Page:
Show recent news

Latest News

  • New York City Heritage

    Breaking for Gold, the digital qualification process for the 2018 Youth Olympic Games, has its first entry from a b-girl, its first entry from the USA and the first entries by siblings. And at the origin of it all is Street Justice from NYC!

    22/06/2017 read more ...
  • Breaking For Gold | The Campaign

    After it crossed the equator of Stage One on 20 June, Breaking for Gold brings on the big guns to promote global participation in the digital qualification process for the YOG and to call on all b-boys/girls to submit their video NOW!

    21/06/2017 read more ...
  • The World Games 2017 | Bulletin

    With 30 days to go until the Opening Ceremony of The World Games 2017 gets underway at the Wroclaw Stadium, WDSF issues its first of two bulletins to everyone in its contingent. More than 150 athletes make it the biggest ever.

    20/06/2017 read more ...
  • B-Boy Turbo, ISR

    B-Boy Turbo is the fourth entrant representing Israel in the Breaking for Gold Stage One of qualification for the Buenos Aires 2018 Youth Olympic Games. There is one country with seven entries and there are many with none.

    19/06/2017 read more ...
  • Combat Competition Manipulation | Part 1

    The Task Force established to combat competition manipulation in DanceSport presented its interim report and the key findings after its first hearings to the 2017 Forum held on 11 June in Singapore. Here is the first of two parts!

    17/06/2017 read more ...
  • Shigemitsu Tanabe Honoured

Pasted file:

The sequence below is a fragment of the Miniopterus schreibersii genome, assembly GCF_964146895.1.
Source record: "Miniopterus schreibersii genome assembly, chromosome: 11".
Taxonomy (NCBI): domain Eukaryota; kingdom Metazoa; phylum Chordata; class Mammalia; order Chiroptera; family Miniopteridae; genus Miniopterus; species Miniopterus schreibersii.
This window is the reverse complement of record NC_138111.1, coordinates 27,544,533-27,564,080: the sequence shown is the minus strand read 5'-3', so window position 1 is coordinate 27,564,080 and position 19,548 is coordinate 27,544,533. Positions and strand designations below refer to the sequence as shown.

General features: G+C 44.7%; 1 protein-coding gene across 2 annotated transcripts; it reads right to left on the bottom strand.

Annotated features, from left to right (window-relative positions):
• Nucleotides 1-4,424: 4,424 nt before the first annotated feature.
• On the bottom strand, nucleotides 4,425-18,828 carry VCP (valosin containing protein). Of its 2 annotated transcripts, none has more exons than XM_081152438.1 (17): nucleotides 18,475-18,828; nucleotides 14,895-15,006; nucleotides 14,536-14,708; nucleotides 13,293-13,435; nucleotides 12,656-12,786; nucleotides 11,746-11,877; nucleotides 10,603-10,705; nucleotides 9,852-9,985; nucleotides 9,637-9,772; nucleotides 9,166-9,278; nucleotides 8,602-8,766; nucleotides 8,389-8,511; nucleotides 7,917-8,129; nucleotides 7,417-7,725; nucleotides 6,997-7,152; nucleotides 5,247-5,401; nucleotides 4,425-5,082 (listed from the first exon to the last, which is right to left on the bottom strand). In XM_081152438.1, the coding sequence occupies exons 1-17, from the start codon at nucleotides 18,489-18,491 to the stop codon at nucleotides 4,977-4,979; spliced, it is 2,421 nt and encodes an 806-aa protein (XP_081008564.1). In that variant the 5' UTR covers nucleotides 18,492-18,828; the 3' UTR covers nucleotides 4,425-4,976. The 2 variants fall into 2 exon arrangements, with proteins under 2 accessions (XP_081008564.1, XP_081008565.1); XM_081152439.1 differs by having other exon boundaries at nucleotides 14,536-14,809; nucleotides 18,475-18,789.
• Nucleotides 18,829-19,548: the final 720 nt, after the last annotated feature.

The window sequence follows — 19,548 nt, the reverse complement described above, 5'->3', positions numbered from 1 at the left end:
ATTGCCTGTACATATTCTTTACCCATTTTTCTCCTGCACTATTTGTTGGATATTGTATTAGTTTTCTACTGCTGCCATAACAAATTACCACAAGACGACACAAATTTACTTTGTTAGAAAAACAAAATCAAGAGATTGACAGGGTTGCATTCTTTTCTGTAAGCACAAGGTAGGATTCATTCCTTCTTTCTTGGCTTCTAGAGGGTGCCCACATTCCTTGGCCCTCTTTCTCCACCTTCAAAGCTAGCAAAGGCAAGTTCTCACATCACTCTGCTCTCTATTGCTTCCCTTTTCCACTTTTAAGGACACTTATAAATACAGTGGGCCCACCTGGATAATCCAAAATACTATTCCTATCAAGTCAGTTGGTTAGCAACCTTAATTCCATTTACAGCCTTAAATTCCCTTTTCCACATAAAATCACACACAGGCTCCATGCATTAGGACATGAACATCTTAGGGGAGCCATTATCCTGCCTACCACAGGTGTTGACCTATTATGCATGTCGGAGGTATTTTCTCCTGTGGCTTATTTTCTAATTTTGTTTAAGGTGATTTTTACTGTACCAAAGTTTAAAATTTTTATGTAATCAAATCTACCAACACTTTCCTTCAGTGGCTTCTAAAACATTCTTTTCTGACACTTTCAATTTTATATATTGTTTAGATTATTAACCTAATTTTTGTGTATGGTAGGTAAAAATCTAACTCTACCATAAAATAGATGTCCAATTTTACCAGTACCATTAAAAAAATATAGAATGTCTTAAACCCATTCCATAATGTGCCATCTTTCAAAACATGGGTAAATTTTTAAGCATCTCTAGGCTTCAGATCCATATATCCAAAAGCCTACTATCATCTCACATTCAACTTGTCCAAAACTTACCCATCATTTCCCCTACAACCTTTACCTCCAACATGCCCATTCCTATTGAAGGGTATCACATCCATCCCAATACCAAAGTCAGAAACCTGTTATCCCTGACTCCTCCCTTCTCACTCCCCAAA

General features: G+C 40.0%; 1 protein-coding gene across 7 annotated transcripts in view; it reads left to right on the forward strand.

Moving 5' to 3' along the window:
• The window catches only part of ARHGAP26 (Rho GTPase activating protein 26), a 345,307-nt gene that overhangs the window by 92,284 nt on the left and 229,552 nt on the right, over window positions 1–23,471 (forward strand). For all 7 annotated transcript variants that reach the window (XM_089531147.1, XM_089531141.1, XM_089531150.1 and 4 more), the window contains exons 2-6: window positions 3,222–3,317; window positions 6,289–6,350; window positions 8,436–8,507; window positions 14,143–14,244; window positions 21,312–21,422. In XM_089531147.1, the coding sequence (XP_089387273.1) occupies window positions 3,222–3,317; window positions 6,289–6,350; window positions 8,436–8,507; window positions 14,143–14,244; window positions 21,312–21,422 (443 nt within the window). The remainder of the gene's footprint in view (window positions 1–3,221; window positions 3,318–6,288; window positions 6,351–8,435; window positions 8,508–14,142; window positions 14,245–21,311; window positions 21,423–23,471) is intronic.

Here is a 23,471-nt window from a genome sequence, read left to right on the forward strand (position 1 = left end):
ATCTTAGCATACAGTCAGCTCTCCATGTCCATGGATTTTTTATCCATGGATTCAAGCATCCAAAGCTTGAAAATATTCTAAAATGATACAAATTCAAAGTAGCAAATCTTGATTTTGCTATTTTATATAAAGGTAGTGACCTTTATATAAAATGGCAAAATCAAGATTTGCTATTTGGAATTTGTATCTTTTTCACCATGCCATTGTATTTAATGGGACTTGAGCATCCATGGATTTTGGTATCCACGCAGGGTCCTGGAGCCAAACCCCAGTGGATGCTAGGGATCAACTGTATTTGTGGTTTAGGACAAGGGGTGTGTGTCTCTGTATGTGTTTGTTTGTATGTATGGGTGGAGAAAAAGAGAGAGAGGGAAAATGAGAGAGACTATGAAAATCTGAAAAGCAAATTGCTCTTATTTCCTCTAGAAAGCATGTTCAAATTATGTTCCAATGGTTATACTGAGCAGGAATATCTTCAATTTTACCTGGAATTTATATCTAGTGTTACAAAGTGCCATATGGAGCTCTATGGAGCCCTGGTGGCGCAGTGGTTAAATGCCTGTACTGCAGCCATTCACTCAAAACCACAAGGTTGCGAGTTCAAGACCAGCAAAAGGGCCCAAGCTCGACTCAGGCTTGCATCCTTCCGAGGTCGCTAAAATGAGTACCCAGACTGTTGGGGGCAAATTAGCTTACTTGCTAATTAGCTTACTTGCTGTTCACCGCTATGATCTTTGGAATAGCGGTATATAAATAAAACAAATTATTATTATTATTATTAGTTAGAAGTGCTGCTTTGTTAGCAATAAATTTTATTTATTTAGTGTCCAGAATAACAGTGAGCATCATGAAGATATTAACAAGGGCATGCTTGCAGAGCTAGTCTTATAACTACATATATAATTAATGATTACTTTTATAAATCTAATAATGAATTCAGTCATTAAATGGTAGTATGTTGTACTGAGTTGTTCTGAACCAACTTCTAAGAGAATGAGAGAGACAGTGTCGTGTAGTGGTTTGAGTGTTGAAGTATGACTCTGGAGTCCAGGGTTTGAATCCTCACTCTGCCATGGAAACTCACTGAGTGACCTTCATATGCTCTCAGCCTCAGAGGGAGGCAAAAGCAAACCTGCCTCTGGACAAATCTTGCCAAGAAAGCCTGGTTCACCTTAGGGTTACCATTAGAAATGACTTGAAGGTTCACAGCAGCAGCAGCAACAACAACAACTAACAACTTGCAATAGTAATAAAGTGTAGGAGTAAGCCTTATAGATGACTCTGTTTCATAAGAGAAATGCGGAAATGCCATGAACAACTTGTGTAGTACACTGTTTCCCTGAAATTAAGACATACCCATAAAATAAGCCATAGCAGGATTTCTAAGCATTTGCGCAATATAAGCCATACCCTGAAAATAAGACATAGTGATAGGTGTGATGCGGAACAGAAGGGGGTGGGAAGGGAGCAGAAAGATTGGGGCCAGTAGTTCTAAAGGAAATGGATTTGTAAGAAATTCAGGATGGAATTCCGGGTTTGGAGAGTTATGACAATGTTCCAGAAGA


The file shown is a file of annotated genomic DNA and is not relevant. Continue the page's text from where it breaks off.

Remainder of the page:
Mr Shigemitsu Tanabe has received the 2017 edition of the WDSF President's Award in recognition of his outstanding contributions in establishing the foundations to the Professional Division of the Japan DanceSport Federation.

    16/06/2017 read more ...
Archives

You Ask. WDSF Answers. 25/07/2012

TAS - CAS, Lausanne, SUI

Several questions raised by athletes reading through the declaration they need to sign in order to obtain their ID card revolve around the resolution of disputes and applicable law.

Understanding the role of the Lausanne-based Court of Arbitration for Sport (CAS) is prerequisite to grasping the declaration text under 

D. Dispute Resolution

" ... I agree that any dispute which is not to be adjudicated in application of procedures provided for by the WDSF Rules and Regulations, but which arises between myself and WDSF shall be governed by Swiss law and shall be exclusively settled by arbitration before CAS in accordance with the CAS rules then in effect."

CAS?

TAS - CAS, Lausanne The Court of Arbitration for Sport (CAS) is an institution independent of any sports organisation that provides for services in order to facilitate the settlement of sports-related disputes through arbitration or mediation by means of procedural rules adapted to the­ specific needs of the sports world.

The CAS has the task of resolving legal disputes in the field of sport through arbitration. It does this pronouncing arbitral awards that have the same enforceability as judgments of ordinary courts. It can also help parties solve their disputes on an amicable basis through mediation, when this procedure is allowed.

Any disputes directly or indirectly linked to sport may be submitted to the CAS. These may be disputes of a commercial nature (e.g. a sponsorship contract), or of a disciplinary nature following a decision by a sports organisation (e.g. a doping case).

An award pronounced by the CAS is final and binding on the parties from the moment it is communicated. It may in particular be enforced in accordance with the New York Convention on the recognition and enforcement of arbitral awards, which more than 125 countries have signed.

Read all 20 answers to questions regarding CAS, arbitration and mediation here!